Social protection needs more in next budget

Identifying the most deserving beneficiaries of social protection programs is a challenge that needs to be addressed urgently. Picture: star


Identifying the most deserving beneficiaries of social protection programs is a challenge that needs to be addressed urgently. Picture: star

The social protection allocation in the annual budget has steadily increased over the past 14 years. In the financial year 2008-09, a total of Taka 13,845 crore was allocated for social welfare programmes. This allocation represented 14.71% of the annual budget and 2.25% of GDP. In the budget for the financial year 2021-22, Taka 107,614 crore has been allocated for social welfare programs. It represented 17.83% of the annual budget and 3.11% of GDP. However, it has not been possible to cover all those eligible for the various social protection programs despite the sustained increase in budgetary allocations.

The number of households benefiting from social protection programs in the country has increased two and a half times, from 12% in 2005 to 30% in 2020. The number of programs has also increased from 77 in the fiscal year 2009- 10 to 130 in fiscal year 2019. -20. It is believed that the increased level of public funding has contributed significantly to poverty reduction in Bangladesh. However, there are still more than 10% of people classified as “extremely poor” in the country. This number has increased since mid-2020, due to the onslaught of the Covid-19 pandemic. But due to the lack of reliable data, it is difficult to estimate the percentage of people currently living in poverty. The government undertook to distribute cash and food to help the new poor. These are in addition to regular social protection programs that aim to reduce the social and economic vulnerabilities of poor families.

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There are about 130 social security projects and programs in Bangladesh, the majority of which are small. Only a dozen of them employ almost 80% of the total social security budget. These projects and programs can be mainly categorized in two different ways: 1. By sectors like health, nutrition, education and infrastructure development, and 2. By life cycle, like pregnancy and early age, school age, working age and old age. age.

The Government, under the leadership of the Ministerial Division, has developed the second phase of the National Social Security Strategy (NSSS) Action Plan (2021-26) to enhance the overall effectiveness and impact of protection programs social. These programs should adopt appropriate targeting mechanisms to include the most deserving beneficiaries. Gradually, the government has expanded the payment of benefits through the government-to-person (G2P) system, using mobile financial services, for about 68% of total money transfers. This has reduced corruption and is also cost effective and time saving.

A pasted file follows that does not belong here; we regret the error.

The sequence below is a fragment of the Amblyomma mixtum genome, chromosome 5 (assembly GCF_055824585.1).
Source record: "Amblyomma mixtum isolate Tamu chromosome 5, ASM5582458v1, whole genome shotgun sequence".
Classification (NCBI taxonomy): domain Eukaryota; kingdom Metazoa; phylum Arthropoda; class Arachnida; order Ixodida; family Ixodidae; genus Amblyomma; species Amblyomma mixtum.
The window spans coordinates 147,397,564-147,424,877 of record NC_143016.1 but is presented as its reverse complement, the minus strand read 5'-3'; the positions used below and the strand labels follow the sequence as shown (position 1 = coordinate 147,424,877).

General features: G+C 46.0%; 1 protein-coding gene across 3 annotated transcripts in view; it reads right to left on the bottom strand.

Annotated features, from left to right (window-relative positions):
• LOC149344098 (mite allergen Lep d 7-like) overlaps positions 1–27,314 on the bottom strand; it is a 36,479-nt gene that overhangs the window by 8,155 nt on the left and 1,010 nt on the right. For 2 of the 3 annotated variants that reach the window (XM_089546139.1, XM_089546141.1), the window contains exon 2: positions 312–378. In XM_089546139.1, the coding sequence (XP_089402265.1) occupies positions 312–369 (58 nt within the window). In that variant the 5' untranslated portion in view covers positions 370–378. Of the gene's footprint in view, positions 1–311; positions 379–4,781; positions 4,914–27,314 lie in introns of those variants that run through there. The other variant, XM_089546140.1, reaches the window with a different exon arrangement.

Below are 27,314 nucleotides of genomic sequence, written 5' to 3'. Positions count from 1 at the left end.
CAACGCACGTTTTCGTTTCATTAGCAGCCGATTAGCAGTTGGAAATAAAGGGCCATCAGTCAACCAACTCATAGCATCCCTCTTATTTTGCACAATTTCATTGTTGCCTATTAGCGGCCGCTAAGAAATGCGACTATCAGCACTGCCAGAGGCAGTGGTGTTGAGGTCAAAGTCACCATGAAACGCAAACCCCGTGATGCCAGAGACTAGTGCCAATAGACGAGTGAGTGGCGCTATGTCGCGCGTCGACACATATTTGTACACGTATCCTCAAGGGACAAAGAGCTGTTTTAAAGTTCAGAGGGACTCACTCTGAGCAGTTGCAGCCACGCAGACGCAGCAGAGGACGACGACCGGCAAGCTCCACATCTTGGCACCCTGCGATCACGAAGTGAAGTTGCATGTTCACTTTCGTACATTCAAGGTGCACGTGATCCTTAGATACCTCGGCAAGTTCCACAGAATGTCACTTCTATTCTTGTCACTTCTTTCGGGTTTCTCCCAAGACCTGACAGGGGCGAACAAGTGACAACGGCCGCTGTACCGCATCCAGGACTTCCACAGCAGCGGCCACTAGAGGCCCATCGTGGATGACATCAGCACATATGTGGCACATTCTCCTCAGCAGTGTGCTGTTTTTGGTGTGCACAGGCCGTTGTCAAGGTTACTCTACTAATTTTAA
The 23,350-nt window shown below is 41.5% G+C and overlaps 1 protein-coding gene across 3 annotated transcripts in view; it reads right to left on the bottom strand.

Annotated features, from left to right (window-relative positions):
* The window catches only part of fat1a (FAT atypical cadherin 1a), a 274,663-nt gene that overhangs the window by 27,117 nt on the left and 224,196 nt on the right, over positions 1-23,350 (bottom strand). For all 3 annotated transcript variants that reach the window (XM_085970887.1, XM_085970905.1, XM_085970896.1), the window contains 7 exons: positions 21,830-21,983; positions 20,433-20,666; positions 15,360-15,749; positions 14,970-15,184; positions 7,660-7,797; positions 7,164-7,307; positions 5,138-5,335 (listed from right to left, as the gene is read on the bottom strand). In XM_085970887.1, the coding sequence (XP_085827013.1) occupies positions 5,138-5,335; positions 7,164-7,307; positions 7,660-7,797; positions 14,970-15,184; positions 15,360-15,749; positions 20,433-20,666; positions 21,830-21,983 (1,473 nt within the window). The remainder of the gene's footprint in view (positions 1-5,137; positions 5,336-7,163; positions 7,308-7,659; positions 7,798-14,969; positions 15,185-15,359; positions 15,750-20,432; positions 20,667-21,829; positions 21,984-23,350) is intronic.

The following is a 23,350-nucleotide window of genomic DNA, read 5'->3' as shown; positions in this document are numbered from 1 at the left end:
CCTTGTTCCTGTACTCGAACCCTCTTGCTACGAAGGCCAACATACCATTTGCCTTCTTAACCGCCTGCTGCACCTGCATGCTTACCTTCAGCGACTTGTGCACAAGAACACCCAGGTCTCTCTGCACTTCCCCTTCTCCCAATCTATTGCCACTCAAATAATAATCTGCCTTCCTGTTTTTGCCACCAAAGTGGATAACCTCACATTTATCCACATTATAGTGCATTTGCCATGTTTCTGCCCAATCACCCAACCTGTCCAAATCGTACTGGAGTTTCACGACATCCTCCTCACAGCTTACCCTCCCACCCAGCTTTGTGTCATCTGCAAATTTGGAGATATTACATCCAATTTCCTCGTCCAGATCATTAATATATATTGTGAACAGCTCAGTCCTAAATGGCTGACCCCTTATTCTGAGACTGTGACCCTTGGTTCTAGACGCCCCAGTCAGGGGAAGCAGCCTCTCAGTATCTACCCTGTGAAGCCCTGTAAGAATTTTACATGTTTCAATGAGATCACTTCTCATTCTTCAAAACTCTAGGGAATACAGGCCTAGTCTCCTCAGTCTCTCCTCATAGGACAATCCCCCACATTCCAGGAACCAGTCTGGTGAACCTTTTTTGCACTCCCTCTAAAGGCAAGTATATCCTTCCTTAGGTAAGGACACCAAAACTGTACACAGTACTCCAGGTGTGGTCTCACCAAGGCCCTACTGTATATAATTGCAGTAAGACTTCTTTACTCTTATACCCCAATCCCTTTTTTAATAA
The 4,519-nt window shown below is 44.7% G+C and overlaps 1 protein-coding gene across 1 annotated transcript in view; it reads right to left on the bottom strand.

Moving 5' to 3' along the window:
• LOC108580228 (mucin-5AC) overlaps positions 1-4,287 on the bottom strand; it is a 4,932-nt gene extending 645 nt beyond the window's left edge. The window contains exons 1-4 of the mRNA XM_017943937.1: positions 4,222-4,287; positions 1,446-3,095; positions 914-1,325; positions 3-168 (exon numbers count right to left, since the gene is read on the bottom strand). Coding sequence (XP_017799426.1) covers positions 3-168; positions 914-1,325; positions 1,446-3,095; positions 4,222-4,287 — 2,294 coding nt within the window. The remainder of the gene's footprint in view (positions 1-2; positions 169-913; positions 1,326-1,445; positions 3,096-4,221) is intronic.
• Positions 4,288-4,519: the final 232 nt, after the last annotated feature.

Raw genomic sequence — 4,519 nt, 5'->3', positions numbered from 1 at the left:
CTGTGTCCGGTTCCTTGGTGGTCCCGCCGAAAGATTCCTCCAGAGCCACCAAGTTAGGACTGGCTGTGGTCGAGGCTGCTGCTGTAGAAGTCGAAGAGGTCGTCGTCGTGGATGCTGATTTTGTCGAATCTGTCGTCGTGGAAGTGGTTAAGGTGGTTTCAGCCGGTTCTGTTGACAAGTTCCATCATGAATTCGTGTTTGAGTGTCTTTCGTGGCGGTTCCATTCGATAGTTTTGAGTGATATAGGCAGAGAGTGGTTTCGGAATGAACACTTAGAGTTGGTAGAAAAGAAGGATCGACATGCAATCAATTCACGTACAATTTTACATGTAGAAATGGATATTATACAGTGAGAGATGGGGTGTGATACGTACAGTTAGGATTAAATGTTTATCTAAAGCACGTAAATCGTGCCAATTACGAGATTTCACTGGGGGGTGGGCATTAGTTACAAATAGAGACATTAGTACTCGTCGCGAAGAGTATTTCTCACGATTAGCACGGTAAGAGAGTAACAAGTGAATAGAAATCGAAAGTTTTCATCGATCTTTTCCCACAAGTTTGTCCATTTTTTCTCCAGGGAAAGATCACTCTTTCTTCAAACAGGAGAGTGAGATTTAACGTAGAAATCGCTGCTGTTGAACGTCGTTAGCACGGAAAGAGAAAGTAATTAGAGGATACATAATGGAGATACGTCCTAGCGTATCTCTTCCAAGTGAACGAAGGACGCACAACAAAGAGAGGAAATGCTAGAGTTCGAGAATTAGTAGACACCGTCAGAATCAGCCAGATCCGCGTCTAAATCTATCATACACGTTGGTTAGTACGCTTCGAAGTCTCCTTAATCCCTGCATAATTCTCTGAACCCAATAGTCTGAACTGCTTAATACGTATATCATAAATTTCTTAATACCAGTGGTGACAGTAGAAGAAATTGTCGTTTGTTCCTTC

After making significant progress on the payment side, the government is now focusing on the targeting side of social protection programs. Identifying the most deserving beneficiaries is a challenge that needs to be resolved urgently for better use of public resources. The government’s recent decision to adopt a universal cash transfer approach to improve coverage of some safety net programs is a good move in this regard.

Over the past two years, three Department of Social Services programs have expanded coverage and introduced an online self-registration system for 112 poor upazilas in 2020-21 and 150 upazilas in 2021-22. The three programs are old age allowance, allowances for widows, abandoned and destitute women and allowances for financially insolvent invalids.

Anyone who thinks they are entitled to one of these allowances can apply through Welfare officers and the upazila, union and paurashava committees verify the information and recommend the enrollment of those eligible for the programmes. The government plans to cover an additional 100 upazilas under this universal approach in the financial year 2022-23.

These three programs genuinely cover the most vulnerable groups in society and universalization of coverage was necessary to cover all who deserve to receive benefits. Universalization has definite financial implications and therefore the government needs to allocate an increased amount of resources to social protection in the 2022-23 budget to cover new claimants. Historically, in the 262 upazilas where the universal approach has been introduced in the last two years, the number of beneficiaries has increased considerably. The old-age allowance now covers 5.7 million beneficiaries in rural and urban areas, which includes about 50% of the country’s elderly population. This number has rapidly increased from 4.4 million in 2018. Widowed, abandoned and destitute women’s allowances currently benefit 2.47 million women, while around one million people receive disability allowances.

In the future, other major social protection programs should also adopt the universal approach, and a digital self-registration system should be introduced for better targeting of beneficiaries.

Dr Nawshad Ahmed is an economist, urban planner and former UN official.

Joel C. Hicks